Artistic use of exposure: light, space and time

The previous article talked about exposure in the sense of controlling how much light hits the camera’s sensor, and how shutter speed and aperture can be used to control the amount of light. This article explores how they can be used for artistic purpose.

Light, space and time: three fundamental artistic controls

There are three fundamental artistic controls that a photographer can use to create the image they want: light, space and time.

Light and space: Christchurch College Dining Hall, Oxford

Light refers to the amount and placement of light within an image. Humans are drawn to light: the viewers attention will move towards the lightest part of an image. Where you place the light in the image also triggers strong emotions and cultural associations. We regard diffuse light as ethereal and other-worldly, or to signal positivity (“light versus dark”), for example.

Space refers to the layering of the image: where are the various image components or objects in relation to one another? How does the use of space lead the eye through the image on a particular path leading to the focal point? Placing a winding brick road in the foreground leading up to a spectacular gothic castle is an example of the use of space to tell a fantastical story about the castle, and possibly signal associations with famous castles in literature.

Time: rushing wave, Baja California, Mexico

Time refers to depictions of time in a still image. Think of athletes frozen in time as they cross the line or make a world-record jump, their faces contorted with effort. Or a waterfall with a long exposure that turns the splashing water into a soft white frothy mess triggering an ethereal or otherworldly association. Or a race car, in-focus and razor sharp so we can see the sponsors’ logos but with the road markings fuzzy and streaked which we interpret as movement.

Using shutter speed and aperture for artistic effect

We’re going to think about shutter speed and aperture as tools that can serve one of two purposes, like a switch.

Shutter speed can be used to control exposure (light), or it can be used to control time within the image.

Aperture can be used to control exposure (light), or it can be used to control depth of field – space – within the image.

Much of the time, if we decide to use one of these two controls for artistic purposes, the other control must be used to control exposure (light). We can only use both at the same time if conditions permit, or we have total control of the light – such as in a photographic studio with sophisticated lighting.

Let’s take shutter speed first. To freeze action, we use a high shutter speed that gives us a short sliver of time. How short depends on how quickly the object is moving. A thousandth of a second is fast enough to capture the splash of water as you drop in an ice cube, but not enough to capture a speeding bullet.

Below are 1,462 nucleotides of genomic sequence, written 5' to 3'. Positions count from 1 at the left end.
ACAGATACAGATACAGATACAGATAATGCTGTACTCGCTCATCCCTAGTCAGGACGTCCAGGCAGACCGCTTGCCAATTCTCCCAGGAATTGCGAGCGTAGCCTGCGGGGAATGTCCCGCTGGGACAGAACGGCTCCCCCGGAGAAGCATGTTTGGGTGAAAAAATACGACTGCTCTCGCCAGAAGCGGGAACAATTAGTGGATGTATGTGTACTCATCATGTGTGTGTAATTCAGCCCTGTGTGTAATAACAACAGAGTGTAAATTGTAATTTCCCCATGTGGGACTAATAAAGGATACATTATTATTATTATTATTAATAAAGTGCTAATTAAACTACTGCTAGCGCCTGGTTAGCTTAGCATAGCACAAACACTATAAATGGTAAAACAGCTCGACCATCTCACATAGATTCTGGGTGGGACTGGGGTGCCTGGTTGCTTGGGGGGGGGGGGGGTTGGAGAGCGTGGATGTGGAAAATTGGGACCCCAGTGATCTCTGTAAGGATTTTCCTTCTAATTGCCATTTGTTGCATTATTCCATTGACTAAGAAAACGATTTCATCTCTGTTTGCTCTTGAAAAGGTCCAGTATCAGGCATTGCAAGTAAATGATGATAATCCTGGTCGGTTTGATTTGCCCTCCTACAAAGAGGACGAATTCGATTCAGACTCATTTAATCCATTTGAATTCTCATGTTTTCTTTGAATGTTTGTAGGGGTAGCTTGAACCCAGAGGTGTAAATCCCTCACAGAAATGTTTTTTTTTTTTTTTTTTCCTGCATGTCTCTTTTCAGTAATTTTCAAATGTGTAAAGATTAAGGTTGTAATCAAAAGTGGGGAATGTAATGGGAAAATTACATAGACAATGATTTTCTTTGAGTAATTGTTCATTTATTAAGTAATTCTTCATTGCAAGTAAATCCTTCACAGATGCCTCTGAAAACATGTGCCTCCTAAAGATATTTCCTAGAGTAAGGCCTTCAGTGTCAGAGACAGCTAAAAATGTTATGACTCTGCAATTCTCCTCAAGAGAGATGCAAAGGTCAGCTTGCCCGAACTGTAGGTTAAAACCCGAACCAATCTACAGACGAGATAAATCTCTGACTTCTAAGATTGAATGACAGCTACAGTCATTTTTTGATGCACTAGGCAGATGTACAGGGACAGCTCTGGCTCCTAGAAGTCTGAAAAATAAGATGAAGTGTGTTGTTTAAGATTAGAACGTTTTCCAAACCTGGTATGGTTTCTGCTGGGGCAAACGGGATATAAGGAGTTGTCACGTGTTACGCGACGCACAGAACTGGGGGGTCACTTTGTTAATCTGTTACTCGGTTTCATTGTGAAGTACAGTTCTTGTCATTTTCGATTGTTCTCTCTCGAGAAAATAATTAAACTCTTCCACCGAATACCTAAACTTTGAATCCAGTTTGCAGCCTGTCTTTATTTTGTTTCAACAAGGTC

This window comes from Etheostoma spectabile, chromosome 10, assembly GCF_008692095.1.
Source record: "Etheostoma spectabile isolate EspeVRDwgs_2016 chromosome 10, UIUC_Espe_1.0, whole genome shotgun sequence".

To blur a waterfall, you might use an exposure of a few seconds – enough time for the splashing areas to blur, but not so much that they become featureless.

To communicate motion, you need a shutter speed that is slow enough that panning the camera creates the streaked background you need, but fast enough that you can get a razor sharp main subject while the camera is moving. It’s important to viewers that the subject be in clear focus.

If we’re shooting in available light (e.g., sunlight), then using shutter speed to control time means we have to compensate with aperture. So when trying to freeze a water splash we’re wide open on aperture so that the 1000th of a second shutter speed still results in enough light making it into the camera.

Aperture can be used to control Depth Of Field (DOF) – what’s in and out of focus in the image. However, depth of field depends on three variables: distance to the subject (focus point), focal length of the lens, and aperture. The most important is distance to the subject. Get close enough and aperture can be used to control how blurry items are in front of and behind the focus point. So you can make the background disappear entirely – to isolate the subject – or blur it just enough that it provides context to the image by being recognizable but not competitive with the subject.

In available light, going in close and using aperture for depth of field means that shutter speed has to carry the load of ensuring the image is exposed correctly, typically by increasing shutter speed.

Using shutter speed for artistic control

In this photograph a high shutter speed (1/2000th) is being used to freeze the action from the ice cubes being dropped into the water. Aperture is F4.0 to compensate — and this photo was also taken outside in direct sunlight.

Using shutter speed to freeze action

Using aperture for artistic control

In this image aperture is used (along with focal length) to reduce the depth-of-field. DOF is used to separate the grass in the foreground from the background. By using just enough blur, we can still see that it’s a fence (providing context for the image) without it competing with the foreground subject.

In summary

Photographers control light, space and time as tools to reliably elicit a response from the viewer

  • Shutter speed can be used to control time or light (exposure), but not both
  • Aperture can be used to control space (depth of field) or light (exposure) but not both
  • In available light shooting, typically shutter speed or aperture has to compensate for artistic control of the other element of exposure
  • Shooting in the studio allows the photographer total control over light, and so use both shutter speed and aperture for artistic purposes.

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